In the black-and-white world of Compliance 1.0, compliance officers labored alone, emerging now and then to nag the sales force about sticking to the rules and staying out of trouble. The sales people and others spent a lot of time pointing fingers at compliance — the Department of No, the Division of Sales Prevention, the Anti-Profit Police.
Fast forward to the Technicolor world of Compliance 2.0. Today compliance is all about staying connected. If you lack the willingness to get connected, you can’t do the work. Compliance 2.0 means sharing and collaborating to solve the hardest corporate problems. Only teams can run innovative global business systems and think about the broader community welfare.
Today’s compliance professionals are sharing what they know within their companies. And outside, they’re pooling their collective knowledge and tapping into new resources — membership groups, conferences and workshops, publications like the FCPA Blog and others, and social media message boards.
Compliance 2.0 means collaborating with legal, HR, audit, risk management, and others. Testing internal controls means involving professionals from across the corporate body. We need the folks from sales and marketing to trust us enough to share strategic plans. That’s how we can help everyone plan ahead. We need to convince allies in the C-Suite that business units with a good compliance performanc deserve incentives.
Compliance 2.0 professionals can’t fly solo — and why would we want to? The old days of grinding it out alone against indifferent executives and hostile, turf-defending divisions were never fun or rewarding, and often ended with a humiliating pink slip.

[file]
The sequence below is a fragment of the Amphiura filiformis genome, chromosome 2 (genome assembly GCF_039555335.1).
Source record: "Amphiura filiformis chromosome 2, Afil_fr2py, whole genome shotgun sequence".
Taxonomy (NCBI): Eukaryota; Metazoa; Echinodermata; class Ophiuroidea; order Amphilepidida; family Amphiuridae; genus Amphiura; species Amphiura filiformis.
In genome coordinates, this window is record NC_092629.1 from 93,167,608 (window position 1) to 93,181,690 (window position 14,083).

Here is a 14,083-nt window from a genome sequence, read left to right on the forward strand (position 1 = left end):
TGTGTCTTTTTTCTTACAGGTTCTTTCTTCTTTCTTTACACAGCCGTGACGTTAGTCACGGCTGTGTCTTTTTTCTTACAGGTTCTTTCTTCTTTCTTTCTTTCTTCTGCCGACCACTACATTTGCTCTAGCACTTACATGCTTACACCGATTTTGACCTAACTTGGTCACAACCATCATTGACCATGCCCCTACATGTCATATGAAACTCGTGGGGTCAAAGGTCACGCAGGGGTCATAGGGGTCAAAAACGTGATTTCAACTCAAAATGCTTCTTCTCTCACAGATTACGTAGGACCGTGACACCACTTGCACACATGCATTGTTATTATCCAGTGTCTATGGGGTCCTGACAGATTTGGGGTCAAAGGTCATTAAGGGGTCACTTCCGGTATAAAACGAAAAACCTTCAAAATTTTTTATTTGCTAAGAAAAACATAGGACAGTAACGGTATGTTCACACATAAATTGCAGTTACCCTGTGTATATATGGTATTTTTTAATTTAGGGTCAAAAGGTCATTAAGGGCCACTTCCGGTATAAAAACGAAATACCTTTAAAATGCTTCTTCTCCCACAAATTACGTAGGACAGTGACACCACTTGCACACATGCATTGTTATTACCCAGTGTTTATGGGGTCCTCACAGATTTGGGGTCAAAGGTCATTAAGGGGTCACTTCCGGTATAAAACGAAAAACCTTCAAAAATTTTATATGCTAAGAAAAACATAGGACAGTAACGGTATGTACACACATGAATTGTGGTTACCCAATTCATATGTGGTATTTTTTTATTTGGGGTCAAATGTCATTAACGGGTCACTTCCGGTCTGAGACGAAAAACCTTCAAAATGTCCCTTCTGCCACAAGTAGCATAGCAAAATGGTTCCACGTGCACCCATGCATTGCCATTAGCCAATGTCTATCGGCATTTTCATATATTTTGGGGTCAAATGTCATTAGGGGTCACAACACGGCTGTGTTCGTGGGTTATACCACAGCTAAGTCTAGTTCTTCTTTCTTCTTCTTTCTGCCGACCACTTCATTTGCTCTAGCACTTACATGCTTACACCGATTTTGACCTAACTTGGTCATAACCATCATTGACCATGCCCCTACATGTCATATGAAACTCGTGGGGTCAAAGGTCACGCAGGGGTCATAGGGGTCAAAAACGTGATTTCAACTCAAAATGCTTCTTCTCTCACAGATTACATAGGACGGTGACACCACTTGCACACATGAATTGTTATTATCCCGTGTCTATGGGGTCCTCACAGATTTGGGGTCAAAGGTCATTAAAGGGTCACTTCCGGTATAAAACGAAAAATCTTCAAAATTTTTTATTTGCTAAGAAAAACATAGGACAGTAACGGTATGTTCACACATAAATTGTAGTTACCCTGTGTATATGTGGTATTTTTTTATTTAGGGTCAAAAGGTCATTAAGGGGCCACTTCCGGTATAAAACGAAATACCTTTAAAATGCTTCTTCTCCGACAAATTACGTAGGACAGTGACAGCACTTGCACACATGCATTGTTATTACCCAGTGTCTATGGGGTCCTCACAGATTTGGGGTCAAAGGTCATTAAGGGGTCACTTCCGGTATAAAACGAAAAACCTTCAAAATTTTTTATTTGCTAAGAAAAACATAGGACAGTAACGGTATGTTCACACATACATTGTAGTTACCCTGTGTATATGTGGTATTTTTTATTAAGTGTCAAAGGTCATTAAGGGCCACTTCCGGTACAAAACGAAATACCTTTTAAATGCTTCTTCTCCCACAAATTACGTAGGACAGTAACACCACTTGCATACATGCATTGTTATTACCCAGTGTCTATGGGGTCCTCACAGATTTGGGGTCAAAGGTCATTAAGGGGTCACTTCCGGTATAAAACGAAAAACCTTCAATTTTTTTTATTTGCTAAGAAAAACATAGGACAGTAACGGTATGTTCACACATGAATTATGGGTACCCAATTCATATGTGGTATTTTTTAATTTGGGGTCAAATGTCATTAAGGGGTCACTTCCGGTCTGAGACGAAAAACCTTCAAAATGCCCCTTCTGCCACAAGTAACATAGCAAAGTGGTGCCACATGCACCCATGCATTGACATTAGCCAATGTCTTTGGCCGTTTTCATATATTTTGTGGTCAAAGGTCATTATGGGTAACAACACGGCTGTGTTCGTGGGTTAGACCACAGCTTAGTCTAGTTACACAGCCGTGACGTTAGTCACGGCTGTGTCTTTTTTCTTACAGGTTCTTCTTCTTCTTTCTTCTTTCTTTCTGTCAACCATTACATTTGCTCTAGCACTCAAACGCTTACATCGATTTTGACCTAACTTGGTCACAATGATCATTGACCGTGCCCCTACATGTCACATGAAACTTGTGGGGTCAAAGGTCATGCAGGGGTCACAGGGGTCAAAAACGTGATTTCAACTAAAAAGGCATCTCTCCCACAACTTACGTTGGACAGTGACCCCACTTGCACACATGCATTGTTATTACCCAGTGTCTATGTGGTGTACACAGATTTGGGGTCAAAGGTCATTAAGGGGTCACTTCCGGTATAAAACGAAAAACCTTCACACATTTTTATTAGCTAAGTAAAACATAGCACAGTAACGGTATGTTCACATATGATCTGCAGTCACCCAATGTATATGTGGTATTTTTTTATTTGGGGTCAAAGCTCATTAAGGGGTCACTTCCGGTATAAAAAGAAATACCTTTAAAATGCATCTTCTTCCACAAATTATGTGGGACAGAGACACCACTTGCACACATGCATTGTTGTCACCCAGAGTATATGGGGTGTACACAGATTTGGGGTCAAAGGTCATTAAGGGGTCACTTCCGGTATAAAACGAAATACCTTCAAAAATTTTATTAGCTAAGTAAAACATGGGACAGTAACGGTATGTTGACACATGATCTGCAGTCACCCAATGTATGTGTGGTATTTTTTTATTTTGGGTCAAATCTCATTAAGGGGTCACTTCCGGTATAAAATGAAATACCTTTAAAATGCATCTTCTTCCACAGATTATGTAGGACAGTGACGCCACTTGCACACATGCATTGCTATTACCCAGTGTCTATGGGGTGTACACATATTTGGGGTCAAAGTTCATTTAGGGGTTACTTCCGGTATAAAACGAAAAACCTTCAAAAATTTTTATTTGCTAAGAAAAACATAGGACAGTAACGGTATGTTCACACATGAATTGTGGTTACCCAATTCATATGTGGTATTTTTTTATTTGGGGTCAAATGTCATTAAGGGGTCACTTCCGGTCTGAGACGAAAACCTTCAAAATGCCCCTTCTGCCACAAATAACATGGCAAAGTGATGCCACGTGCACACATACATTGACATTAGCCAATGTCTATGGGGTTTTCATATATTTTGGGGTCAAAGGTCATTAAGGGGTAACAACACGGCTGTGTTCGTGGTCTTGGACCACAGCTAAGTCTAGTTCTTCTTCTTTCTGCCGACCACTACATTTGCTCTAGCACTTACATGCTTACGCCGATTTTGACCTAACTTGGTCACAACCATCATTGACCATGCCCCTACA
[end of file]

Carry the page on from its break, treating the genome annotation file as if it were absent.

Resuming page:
When the FCPA languished on the books unprosecuted, compliance looked expensive and unnecessary. But enforcement has exploded and expectations among global prosescutors and regulators have helped create Compliance 2.0. That’s why compliance is now seen as a smart and essential investment, a core business competency.
Compliance officers aren’t alone anymore. They’ve come in from the cold.
Michael Scher is a senior editor of the FCPA Blog. He has over three decades of experience as a senior compliance officer and attorney for international transactions. He can be contacted here.
Have they really? Obstacles still exist that hamper compliance officials from doing their jobs. They are still perceived as the outsider, not really part of the TEAM. Perhaps a name change may be in order. Compliance officials, compliance officers, compliance representative, and other sounding external names causes resistance from company employees.
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